This is a fascinating read for many reasons, and I commend it to you on this rainy Monday:
The author, James Krupa, details his experience teaching non-major biology at University of Kentucky, a state where the tussle over teaching evolution as part of biology has been roiling since 1921. (Beat that, Tennessee!)
The article interests me epistemically – both his accounts of angry Christian students shouting at him from the back of the room, and his own epistemic certainty as a scientist.
I also think it’s interesting how creationists tend to separate evolution into “micro” and “macro” (to acknowledge the incontrovertible evidence of microevolution within species like fruit flies or moths but reject evolution as the origin of humanity) while evolutionary biologists use micro as a proof for macro.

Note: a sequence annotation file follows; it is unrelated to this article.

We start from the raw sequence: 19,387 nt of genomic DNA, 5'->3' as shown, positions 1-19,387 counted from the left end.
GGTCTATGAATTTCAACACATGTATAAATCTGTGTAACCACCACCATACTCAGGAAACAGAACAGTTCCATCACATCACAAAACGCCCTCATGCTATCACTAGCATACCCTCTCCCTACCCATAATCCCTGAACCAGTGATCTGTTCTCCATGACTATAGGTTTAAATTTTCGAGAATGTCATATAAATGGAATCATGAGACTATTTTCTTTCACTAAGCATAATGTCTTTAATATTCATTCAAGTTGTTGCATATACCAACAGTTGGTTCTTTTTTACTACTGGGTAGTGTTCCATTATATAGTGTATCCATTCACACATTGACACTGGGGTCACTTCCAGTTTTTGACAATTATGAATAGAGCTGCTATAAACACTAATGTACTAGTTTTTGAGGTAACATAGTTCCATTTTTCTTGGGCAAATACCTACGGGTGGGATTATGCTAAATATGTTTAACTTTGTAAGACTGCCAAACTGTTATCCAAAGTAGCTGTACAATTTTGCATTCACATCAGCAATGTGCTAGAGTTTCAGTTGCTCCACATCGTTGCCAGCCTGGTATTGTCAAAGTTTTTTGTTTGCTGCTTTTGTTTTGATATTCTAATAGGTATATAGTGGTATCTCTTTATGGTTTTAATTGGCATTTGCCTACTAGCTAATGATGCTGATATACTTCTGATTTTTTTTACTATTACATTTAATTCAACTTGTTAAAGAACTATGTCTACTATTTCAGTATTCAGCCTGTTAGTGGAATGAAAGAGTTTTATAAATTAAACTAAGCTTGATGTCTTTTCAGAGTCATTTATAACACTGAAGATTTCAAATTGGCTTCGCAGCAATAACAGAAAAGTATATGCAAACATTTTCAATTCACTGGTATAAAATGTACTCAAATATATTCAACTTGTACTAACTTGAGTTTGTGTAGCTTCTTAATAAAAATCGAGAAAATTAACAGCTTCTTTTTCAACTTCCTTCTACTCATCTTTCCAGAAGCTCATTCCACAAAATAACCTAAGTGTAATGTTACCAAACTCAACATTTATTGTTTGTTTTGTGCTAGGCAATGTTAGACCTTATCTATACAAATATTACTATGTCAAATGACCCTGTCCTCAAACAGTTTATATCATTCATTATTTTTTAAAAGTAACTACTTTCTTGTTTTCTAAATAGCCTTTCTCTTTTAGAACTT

Anyway, interesting read.
Regardless of anyone’s position on the topic, I’m stunned that we’re producing a generation of kids who’ve been taught that a theory is, itself, satanic. And how this exemplifies the problem in all civil discourse these days – a lot of shouting of positions, not much listening, and definitely no allowance for differing opinions.
I write. I design. I cook. I read. I make music. I talk to people -- all kinds of people.
I used to teach and hopefully will do so again someday.
My dream job would be a cross between barrista and consultant, with a large helping of international travel and bohemian wandering through concerts, museums, galleries, and open spaces.
Somewhere back in time, my students started calling me "RameyLady" and the name stuck. I like it. There's a Ramey-man too. He's a much better writer but he seems to be too humble to share it with the world....at least, not yet.